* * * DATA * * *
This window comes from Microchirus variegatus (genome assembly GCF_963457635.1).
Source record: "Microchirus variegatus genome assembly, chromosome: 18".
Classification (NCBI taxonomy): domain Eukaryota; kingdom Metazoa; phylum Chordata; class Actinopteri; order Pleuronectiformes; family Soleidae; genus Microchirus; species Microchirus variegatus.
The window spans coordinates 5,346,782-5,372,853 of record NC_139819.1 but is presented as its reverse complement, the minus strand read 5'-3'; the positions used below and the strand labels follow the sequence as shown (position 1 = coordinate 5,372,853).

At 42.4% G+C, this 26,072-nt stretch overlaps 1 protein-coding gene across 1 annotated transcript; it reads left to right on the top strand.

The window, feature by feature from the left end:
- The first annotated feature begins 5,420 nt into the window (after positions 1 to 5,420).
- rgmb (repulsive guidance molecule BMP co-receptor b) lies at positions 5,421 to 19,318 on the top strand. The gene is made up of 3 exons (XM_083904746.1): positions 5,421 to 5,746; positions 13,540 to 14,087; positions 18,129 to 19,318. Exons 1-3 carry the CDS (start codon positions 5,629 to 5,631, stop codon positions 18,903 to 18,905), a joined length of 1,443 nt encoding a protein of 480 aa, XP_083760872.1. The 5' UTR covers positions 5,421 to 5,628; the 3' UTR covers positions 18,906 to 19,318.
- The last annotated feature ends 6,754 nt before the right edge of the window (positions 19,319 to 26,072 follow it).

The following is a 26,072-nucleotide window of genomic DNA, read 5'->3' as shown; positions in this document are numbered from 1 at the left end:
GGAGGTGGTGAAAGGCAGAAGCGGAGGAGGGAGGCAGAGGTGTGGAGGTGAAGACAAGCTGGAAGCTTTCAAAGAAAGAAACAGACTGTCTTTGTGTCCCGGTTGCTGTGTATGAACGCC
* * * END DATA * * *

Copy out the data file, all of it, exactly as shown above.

This window comes from Microchirus variegatus (genome assembly GCF_963457635.1).
Source record: "Microchirus variegatus genome assembly, chromosome: 18".
Classification (NCBI taxonomy): domain Eukaryota; kingdom Metazoa; phylum Chordata; class Actinopteri; order Pleuronectiformes; family Soleidae; genus Microchirus; species Microchirus variegatus.
The window spans coordinates 5,346,782-5,372,853 of record NC_139819.1 but is presented as its reverse complement, the minus strand read 5'-3'; the positions used below and the strand labels follow the sequence as shown (position 1 = coordinate 5,372,853).

At 42.4% G+C, this 26,072-nt stretch overlaps 1 protein-coding gene across 1 annotated transcript; it reads left to right on the top strand.

The window, feature by feature from the left end:
- The first annotated feature begins 5,420 nt into the window (after positions 1 to 5,420).
- rgmb (repulsive guidance molecule BMP co-receptor b) lies at positions 5,421 to 19,318 on the top strand. The gene is made up of 3 exons (XM_083904746.1): positions 5,421 to 5,746; positions 13,540 to 14,087; positions 18,129 to 19,318. Exons 1-3 carry the CDS (start codon positions 5,629 to 5,631, stop codon positions 18,903 to 18,905), a joined length of 1,443 nt encoding a protein of 480 aa, XP_083760872.1. The 5' UTR covers positions 5,421 to 5,628; the 3' UTR covers positions 18,906 to 19,318.
- The last annotated feature ends 6,754 nt before the right edge of the window (positions 19,319 to 26,072 follow it).

The following is a 26,072-nucleotide window of genomic DNA, read 5'->3' as shown; positions in this document are numbered from 1 at the left end:
GGAGGTGGTGAAAGGCAGAAGCGGAGGAGGGAGGCAGAGGTGTGGAGGTGAAGACAAGCTGGAAGCTTTCAAAGAAAGAAACAGACTGTCTTTGTGTCCCGGTTGCTGTGTATGAACGCC